I have made tentative arrangements for a sort of miniature writing retreat after my recovery, when I hope to get some real work done. In the meantime, I offer my sad and humble apologies to you all.

Happiness and cows

Yesterday, the Beloved Other and I went up to Banff for the day. We swam in the hot springs, had a picnic lunch at Lake Minnewanka, and on the way home, we stopped at Mackay’s ice cream parlour in Cochrane, which I heartily recommend to anyone. Their ice cream is as sound as their business philosophy, as expressed by this sign on their premises.

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Sequel

As a sequel to my last post, I have received a charming and delightful email from a person who informs me that I am a ‘miserable fool’, that I am suffering from spiritual pride and need to turn to the Lord, and that the only way to do that is to do exactly as he, the writer of the email, commands. But it is I, you see, not he, who suffers from pride.

As a further balm to the wounded spirit, he offers this gem:

As for fiction, you haven’t enough broad and intense experience to ever convey the kind of depth and originality to the fantasy field (or any other) that makes for greatness or popularity.

I shall not reply to him in person; I have dealt with this character before; his eyes, ears, and mind are closed to everything and everyone, as far as I can tell, and the only thing he pays attention to is the din inside his own head. But I reply to him at large and in public, in the words of C. S. Lewis from The Pilgrim’s Regress:

But how can you help me after removing the only thing that I want to be helped to? What is the use of telling a hungry man that you will grant him his desires, provided there is no question of eating?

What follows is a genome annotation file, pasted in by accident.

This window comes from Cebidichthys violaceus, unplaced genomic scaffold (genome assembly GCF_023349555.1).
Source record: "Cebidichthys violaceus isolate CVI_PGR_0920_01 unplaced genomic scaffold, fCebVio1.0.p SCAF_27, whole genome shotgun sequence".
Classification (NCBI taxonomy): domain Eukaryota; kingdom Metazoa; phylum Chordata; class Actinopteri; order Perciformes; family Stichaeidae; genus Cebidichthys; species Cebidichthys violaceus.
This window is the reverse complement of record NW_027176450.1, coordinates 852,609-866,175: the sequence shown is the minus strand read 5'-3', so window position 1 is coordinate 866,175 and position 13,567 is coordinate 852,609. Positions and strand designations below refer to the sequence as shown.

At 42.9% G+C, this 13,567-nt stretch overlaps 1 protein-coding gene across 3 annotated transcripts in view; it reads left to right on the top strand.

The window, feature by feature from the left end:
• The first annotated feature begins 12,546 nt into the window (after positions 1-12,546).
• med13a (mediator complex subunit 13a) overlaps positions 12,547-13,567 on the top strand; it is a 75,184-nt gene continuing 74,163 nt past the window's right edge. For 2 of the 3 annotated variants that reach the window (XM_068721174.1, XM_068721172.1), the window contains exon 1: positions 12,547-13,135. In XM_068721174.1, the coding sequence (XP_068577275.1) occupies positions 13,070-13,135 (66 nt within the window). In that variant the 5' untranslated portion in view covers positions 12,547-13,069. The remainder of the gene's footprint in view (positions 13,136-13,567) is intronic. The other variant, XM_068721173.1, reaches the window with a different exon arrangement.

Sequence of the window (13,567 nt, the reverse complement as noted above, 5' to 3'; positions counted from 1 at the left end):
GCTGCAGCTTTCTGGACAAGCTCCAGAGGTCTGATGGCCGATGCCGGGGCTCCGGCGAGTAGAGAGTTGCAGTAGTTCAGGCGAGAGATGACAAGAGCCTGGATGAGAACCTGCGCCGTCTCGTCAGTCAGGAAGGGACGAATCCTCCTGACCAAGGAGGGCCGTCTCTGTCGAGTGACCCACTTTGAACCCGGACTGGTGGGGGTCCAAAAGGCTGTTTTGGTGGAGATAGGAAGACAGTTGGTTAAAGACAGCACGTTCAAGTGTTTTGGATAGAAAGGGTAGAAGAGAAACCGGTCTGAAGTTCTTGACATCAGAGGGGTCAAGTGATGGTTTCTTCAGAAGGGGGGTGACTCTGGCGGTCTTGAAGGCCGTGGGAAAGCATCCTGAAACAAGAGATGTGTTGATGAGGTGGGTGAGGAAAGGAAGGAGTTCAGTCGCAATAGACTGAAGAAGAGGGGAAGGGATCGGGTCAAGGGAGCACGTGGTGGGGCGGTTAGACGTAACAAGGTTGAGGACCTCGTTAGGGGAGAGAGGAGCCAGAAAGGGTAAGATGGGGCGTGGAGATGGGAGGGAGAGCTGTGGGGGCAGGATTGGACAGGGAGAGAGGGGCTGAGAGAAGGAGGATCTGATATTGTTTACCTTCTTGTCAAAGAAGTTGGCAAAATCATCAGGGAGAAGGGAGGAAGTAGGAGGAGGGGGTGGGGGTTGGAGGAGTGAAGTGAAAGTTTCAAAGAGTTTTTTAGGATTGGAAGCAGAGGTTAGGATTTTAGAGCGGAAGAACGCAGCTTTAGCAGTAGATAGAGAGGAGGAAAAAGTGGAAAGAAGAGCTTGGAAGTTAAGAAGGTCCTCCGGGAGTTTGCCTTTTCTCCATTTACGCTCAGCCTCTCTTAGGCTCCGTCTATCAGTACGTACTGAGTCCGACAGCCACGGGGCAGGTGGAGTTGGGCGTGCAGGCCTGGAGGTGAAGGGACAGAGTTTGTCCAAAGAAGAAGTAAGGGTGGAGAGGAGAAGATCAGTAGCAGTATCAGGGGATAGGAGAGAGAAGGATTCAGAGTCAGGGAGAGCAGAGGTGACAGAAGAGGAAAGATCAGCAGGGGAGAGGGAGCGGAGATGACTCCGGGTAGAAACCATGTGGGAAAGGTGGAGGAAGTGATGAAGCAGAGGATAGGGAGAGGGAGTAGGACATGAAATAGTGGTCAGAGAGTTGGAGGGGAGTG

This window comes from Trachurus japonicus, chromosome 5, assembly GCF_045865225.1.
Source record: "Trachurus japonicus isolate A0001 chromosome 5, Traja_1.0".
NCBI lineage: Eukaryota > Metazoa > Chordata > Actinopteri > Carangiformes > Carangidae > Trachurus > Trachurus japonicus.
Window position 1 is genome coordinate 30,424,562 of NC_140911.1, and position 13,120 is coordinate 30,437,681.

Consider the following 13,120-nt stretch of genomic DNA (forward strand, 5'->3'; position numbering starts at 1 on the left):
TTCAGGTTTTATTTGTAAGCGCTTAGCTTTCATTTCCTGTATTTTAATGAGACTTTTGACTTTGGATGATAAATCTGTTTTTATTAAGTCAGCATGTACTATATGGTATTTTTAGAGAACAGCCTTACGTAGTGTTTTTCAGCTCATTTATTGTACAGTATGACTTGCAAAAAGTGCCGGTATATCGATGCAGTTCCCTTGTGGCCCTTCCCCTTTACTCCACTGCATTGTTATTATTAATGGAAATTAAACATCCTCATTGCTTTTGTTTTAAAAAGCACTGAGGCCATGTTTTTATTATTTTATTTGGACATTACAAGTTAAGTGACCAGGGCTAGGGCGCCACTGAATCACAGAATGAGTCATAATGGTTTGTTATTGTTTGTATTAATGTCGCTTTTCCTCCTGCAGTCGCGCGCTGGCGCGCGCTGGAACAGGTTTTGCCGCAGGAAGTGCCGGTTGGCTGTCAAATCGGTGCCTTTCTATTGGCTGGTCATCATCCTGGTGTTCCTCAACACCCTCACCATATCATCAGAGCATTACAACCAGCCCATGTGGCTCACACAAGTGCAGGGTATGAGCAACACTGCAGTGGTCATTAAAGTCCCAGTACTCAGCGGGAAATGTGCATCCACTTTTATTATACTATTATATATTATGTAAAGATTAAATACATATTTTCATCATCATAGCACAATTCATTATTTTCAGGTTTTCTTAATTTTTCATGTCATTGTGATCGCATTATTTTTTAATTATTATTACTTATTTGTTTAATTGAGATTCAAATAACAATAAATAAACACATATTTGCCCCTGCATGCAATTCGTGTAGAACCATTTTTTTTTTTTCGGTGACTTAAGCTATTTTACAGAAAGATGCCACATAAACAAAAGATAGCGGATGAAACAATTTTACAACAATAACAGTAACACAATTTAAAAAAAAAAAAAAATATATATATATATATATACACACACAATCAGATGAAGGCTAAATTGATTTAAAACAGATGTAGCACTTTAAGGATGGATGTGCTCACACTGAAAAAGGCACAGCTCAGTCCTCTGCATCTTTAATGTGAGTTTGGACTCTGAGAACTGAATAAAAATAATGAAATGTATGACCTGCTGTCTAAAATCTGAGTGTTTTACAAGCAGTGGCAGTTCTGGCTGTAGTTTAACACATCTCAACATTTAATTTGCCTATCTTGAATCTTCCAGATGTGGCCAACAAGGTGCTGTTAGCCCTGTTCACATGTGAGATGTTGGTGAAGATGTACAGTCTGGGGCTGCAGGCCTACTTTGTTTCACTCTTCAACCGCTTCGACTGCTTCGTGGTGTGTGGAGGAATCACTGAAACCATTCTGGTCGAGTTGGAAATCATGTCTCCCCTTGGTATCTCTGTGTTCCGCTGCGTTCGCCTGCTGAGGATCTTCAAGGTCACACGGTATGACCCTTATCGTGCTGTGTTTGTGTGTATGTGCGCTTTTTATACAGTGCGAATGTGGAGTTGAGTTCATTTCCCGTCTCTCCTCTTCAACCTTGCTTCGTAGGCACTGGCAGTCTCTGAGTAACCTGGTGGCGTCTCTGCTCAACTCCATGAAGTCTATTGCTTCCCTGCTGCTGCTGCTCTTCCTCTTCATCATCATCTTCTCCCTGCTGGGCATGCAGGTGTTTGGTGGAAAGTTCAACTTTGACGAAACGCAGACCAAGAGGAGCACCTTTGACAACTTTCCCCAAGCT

I put it to the 3.6 Loyal Readers – just in case I should be missing a jewel in a dunghill; I do not want to dismiss advice without a hearing. Is this man right, and I should give up writing fiction?

Narrative fatigue

A personal plaint.

According to that fearsomely encyclopaedic source, TV Tropes, a story, any story, is dead from the moment the audience utters the Eight Deadly Words: ‘I don’t care what happens to these people.’ This is a specific instance of a larger class of story-killers, which I propose to call narrative fatigue. Some other forms that it may take:

  • ‘I know what is going to happen to these people, and I’m not enjoying the ride enough to stay till the end.’ My reaction to any fiction by David Eddings. Other writers tried to waste my time with predictable stories. Eddings bragged about it in the text itself.
  • ‘I care what happens to these people, but I’ve lost all faith that I will ever find out.’ One of many possible reasons to give up on A Song of Ice and Fire.
  • ‘I care about these people, but nothing that is happening to them makes any sense.’ The #1 pitfall of magic realism.
  • ‘The things that are happening make sense, but the people themselves don’t.’ The #1 pitfall of those ‘slice of a Manhattan neurotic’s life’ stories so beloved of The New Yorker.
  • ‘I’d like to find out what happens, but I don’t want to work this hard for it. Cliff’s Notes, please?’ The #1 pitfall of self-consciously ‘literary’ exercises in stylistic weirdness.
  • Perhaps the worst killer of all: ‘It’s blatantly obvious that nothing is ever going to happen to these people.’